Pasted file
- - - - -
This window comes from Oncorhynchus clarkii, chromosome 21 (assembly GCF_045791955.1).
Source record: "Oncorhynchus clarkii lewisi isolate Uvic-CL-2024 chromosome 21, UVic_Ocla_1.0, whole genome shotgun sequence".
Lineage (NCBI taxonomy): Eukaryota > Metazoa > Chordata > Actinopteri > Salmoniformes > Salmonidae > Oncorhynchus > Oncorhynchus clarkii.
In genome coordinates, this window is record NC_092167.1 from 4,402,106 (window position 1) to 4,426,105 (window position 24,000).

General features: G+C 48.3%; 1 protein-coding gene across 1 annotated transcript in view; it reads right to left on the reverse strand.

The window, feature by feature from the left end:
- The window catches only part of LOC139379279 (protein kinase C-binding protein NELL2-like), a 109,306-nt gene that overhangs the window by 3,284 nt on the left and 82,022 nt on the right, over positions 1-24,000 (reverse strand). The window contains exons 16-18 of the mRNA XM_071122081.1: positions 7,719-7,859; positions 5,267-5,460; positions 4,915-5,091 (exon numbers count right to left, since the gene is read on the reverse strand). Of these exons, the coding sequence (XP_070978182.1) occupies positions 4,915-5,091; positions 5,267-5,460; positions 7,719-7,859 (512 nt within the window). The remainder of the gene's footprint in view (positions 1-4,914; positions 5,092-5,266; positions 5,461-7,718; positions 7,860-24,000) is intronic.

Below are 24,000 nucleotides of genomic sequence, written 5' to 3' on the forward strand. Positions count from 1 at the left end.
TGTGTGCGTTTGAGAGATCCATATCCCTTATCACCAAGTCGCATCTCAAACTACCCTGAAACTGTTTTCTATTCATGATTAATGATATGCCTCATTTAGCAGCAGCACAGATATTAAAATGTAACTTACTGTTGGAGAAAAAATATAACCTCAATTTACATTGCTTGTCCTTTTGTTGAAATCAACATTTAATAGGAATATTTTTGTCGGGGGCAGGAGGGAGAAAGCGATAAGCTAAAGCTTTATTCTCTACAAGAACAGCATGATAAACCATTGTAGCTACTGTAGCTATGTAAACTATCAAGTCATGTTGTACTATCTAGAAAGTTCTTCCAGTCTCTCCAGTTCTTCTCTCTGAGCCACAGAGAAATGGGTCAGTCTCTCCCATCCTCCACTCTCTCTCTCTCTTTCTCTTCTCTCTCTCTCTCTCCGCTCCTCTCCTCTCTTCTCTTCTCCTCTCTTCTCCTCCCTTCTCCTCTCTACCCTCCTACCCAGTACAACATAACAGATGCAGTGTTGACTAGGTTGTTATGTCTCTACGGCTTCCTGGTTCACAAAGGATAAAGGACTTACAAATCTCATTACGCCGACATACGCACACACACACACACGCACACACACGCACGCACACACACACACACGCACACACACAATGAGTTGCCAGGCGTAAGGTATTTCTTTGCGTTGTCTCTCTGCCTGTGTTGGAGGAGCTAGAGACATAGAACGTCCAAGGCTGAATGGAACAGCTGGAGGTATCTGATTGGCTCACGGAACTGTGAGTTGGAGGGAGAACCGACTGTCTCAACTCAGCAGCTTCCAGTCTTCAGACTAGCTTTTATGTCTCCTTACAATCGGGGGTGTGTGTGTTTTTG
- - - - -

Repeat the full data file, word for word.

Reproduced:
This window comes from Oncorhynchus clarkii, chromosome 21 (assembly GCF_045791955.1).
Source record: "Oncorhynchus clarkii lewisi isolate Uvic-CL-2024 chromosome 21, UVic_Ocla_1.0, whole genome shotgun sequence".
Lineage (NCBI taxonomy): Eukaryota > Metazoa > Chordata > Actinopteri > Salmoniformes > Salmonidae > Oncorhynchus > Oncorhynchus clarkii.
In genome coordinates, this window is record NC_092167.1 from 4,402,106 (window position 1) to 4,426,105 (window position 24,000).

General features: G+C 48.3%; 1 protein-coding gene across 1 annotated transcript in view; it reads right to left on the reverse strand.

The window, feature by feature from the left end:
- The window catches only part of LOC139379279 (protein kinase C-binding protein NELL2-like), a 109,306-nt gene that overhangs the window by 3,284 nt on the left and 82,022 nt on the right, over positions 1-24,000 (reverse strand). The window contains exons 16-18 of the mRNA XM_071122081.1: positions 7,719-7,859; positions 5,267-5,460; positions 4,915-5,091 (exon numbers count right to left, since the gene is read on the reverse strand). Of these exons, the coding sequence (XP_070978182.1) occupies positions 4,915-5,091; positions 5,267-5,460; positions 7,719-7,859 (512 nt within the window). The remainder of the gene's footprint in view (positions 1-4,914; positions 5,092-5,266; positions 5,461-7,718; positions 7,860-24,000) is intronic.

Below are 24,000 nucleotides of genomic sequence, written 5' to 3' on the forward strand. Positions count from 1 at the left end.
TGTGTGCGTTTGAGAGATCCATATCCCTTATCACCAAGTCGCATCTCAAACTACCCTGAAACTGTTTTCTATTCATGATTAATGATATGCCTCATTTAGCAGCAGCACAGATATTAAAATGTAACTTACTGTTGGAGAAAAAATATAACCTCAATTTACATTGCTTGTCCTTTTGTTGAAATCAACATTTAATAGGAATATTTTTGTCGGGGGCAGGAGGGAGAAAGCGATAAGCTAAAGCTTTATTCTCTACAAGAACAGCATGATAAACCATTGTAGCTACTGTAGCTATGTAAACTATCAAGTCATGTTGTACTATCTAGAAAGTTCTTCCAGTCTCTCCAGTTCTTCTCTCTGAGCCACAGAGAAATGGGTCAGTCTCTCCCATCCTCCACTCTCTCTCTCTCTTTCTCTTCTCTCTCTCTCTCTCCGCTCCTCTCCTCTCTTCTCTTCTCCTCTCTTCTCCTCCCTTCTCCTCTCTACCCTCCTACCCAGTACAACATAACAGATGCAGTGTTGACTAGGTTGTTATGTCTCTACGGCTTCCTGGTTCACAAAGGATAAAGGACTTACAAATCTCATTACGCCGACATACGCACACACACACACACGCACACACACGCACGCACACACACACACACGCACACACACAATGAGTTGCCAGGCGTAAGGTATTTCTTTGCGTTGTCTCTCTGCCTGTGTTGGAGGAGCTAGAGACATAGAACGTCCAAGGCTGAATGGAACAGCTGGAGGTATCTGATTGGCTCACGGAACTGTGAGTTGGAGGGAGAACCGACTGTCTCAACTCAGCAGCTTCCAGTCTTCAGACTAGCTTTTATGTCTCCTTACAATCGGGGGTGTGTGTGTTTTTG